A:

The Health Savings Account (HSA) was established as part of the Medicare Prescription Drug, Improvement, and Modernization Act of 2003 as a savings plan for individuals with high-deductible health plans (HDHP). To qualify in 2009 as a HDHP, your plan must satisfy both of the following:

Self-only Coverage: minimum annual deductible of at least $1,150 and an annual out-of-pocket maximum of $5,800.*
Family Coverage: minimum annual deductible of at least $2,300 and an annual out-of-pocket maximum of $11,600.*

Contribution Limits:
Self-only Coverage: Maximum allowable contribution is $3,000*
Family Coverage: Maximum family contribution is $5,950*

The catch-up contribution amount for those age 55 or older (but under age 65) is $1,000, in addition to the standard contribution limits.
* Note: These dollar figures are for 2009 limits, they are typically indexed (adjusted upwards) each year to account for inflation.

Funds withdrawn from the account to pay for medical expenses in the future are tax-free as long as the expenses are considered qualified medical expenses. At age 65 (when Medicare starts), contributions are no longer allowed. If the individual does not use the funds for qualified medical expenses, withdrawals can be made for retirement income (after age 65) and they are taxed at your then current ordinary income tax rate. (For more on the HSA, see Fighting The High Costs Of Healthcare.)

This question was answered by Steven Merkel

RELATED FAQS
  1. What are catch-up contributions for Health Savings Accounts (HSAs)?

    Learn about Health Savings Accounts (HSAs) and how an eligible individual of age 55 or older can make additional catch-up ... Read Answer >>
  2. What are the requirements to be able to contribute to an HSA?

    Health Savings Accounts (HSA) can be used by individuals covered by a high-deductible health plan to save for health care ... Read Answer >>
Related Articles
  1. Insurance

    High-Income Benefits From A Health Savings Account

    Health savings accounts are the only tax break offering triple benefits. Here's a look at how they work.
  2. Insurance

    Are Health Savings Accounts Useful in Retirement?

    When saving for retirement, an HSA be a tax-efficient vehicle for future healthcare expenses.
  3. Managing Wealth

    How High-Deductible Health Plans Work

    It will give you access to a Health Savings Account, but are the limitations worth the benefits?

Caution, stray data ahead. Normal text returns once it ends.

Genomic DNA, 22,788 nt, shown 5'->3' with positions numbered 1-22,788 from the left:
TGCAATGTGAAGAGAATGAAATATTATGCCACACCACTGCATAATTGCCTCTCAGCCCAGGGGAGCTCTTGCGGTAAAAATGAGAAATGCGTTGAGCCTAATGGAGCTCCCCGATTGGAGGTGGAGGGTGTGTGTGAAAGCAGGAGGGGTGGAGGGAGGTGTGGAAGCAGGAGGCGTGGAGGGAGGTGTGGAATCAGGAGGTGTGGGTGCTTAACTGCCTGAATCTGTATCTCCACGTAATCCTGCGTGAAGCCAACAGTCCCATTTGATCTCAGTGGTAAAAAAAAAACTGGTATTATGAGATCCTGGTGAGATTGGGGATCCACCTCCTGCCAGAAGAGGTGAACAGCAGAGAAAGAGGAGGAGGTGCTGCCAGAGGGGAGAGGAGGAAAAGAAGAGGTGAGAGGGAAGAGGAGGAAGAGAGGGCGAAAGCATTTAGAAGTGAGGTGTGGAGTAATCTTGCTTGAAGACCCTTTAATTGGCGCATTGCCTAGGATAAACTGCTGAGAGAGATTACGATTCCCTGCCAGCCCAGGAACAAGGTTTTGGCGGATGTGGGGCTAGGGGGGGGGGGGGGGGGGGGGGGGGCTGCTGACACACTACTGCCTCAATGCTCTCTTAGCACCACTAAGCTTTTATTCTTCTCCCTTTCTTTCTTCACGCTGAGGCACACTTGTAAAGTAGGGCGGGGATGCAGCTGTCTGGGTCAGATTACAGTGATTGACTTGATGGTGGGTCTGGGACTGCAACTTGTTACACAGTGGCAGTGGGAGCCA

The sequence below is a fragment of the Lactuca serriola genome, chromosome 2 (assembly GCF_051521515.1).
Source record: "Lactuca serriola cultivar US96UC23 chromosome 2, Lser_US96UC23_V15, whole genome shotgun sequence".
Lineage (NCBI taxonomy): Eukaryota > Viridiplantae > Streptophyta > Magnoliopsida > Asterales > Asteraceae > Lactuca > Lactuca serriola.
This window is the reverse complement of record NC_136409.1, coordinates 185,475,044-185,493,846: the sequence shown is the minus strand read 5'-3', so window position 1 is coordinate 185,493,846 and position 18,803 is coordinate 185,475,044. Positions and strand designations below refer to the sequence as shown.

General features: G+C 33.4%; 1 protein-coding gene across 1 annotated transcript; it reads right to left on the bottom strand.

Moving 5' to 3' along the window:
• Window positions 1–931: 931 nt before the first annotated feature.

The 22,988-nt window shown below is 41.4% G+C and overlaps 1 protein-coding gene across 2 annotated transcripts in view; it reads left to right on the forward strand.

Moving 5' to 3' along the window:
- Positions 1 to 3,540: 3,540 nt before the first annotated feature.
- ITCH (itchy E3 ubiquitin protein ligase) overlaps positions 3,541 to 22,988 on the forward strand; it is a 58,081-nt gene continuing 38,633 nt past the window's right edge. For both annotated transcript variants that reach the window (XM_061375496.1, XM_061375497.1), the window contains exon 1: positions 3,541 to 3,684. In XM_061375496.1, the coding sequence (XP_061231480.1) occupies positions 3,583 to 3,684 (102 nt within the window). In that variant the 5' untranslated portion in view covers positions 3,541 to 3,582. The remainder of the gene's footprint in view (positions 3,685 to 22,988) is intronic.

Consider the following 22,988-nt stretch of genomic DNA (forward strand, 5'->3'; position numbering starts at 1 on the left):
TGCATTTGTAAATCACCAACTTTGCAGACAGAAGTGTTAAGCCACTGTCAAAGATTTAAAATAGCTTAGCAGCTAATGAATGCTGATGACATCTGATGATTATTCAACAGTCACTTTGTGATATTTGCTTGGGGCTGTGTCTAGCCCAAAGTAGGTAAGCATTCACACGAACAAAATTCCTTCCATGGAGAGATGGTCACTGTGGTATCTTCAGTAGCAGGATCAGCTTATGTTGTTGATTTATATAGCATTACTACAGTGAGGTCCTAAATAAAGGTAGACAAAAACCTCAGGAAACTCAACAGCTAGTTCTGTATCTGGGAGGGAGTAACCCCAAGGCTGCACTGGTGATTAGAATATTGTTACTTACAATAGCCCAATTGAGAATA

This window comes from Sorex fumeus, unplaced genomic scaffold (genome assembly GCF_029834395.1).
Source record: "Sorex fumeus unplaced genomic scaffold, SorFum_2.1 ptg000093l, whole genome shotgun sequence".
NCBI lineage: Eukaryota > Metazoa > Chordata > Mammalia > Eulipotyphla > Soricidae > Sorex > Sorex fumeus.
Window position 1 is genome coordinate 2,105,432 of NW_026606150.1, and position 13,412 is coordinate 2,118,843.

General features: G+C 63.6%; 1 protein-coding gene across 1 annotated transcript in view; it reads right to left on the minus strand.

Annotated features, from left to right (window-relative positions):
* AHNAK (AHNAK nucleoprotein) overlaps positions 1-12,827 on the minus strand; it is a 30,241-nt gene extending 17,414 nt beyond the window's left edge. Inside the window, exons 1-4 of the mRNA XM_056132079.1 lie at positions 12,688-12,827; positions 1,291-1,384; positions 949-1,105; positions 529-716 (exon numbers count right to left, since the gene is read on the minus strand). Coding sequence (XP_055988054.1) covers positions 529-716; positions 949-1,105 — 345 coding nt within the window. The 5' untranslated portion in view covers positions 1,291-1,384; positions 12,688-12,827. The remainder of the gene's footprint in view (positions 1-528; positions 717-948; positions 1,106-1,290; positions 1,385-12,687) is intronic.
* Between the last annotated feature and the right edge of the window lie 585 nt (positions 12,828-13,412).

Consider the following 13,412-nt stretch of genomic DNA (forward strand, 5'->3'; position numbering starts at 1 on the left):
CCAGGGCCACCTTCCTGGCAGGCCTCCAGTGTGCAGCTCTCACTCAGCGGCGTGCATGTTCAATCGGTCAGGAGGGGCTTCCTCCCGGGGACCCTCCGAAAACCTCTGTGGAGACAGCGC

4. Insurance

    Rules For Having A Health Savings Account (HSA)

    Do you qualify? What does it cover? How to see if it makes sense to sign up for a High-Deductible Health Plan with a Health Savings Account.
  5. Insurance

    Fighting The High Costs Of Healthcare

    If your employer is cutting medical benefits, a health savings account may be right for you.
  6. Insurance

    A Health Savings Account Can Make a Big Difference

    Health savings accounts provide excellent tax benefits but are often overlooked.
  7. Retirement

    Your HSA: A Triple Threat Investment Tool

    Thanks to its unique tax advantages, a Health Savings Account may be the best retirement option you never knew you had.
  8. Insurance

    Here’s Why You May Be Blocked From HSAs Next Year

    A health savings account can help you save for medical expenses, but starting in 2017 it may be harder to get if your insurance is from Healthcare.gov.
RELATED TERMS
  1. Health Savings Account - HSA

    A Health Savings Account (HSA) is an account created for individuals ...
  2. Annual Addition

    The total dollar amount contributed in a given year to a participant's ...
  3. Medicare Doughnut Hole

    A range of total prescription drug spending in the Medicare Part ...
  4. Retirement Contribution

    A monetary contribution to a retirement plan. Retirement contributions ...
  5. Tax-Sheltered Annuity

    A type of annuity that allows an employee to make contributions ...
  6. Catch-Up Contribution

    A type of retirement savings contribution that allows people ...
Hot Definitions
  1. Notional Value

    The total value of a leveraged position's assets. This term is commonly used in the options, futures and currency markets ...
  2. Interest Expense

    The cost incurred by an entity for borrowed funds. Interest expense is a non-operating expense shown on the income statement. ...
  3. Call Option

    An agreement that gives an investor the right (but not the obligation) to buy a stock, bond, commodity, or other instrument ...
  4. Pro-Rata

    Used to describe a proportionate allocation. A method of assigning an amount to a fraction, according to its share of the ...
  5. Private Placement

    The sale of securities to a relatively small number of select investors as a way of raising capital.
  6. AAA

    The highest possible rating assigned to the bonds of an issuer by credit rating agencies. An issuer that is rated AAA has ...
Trading Center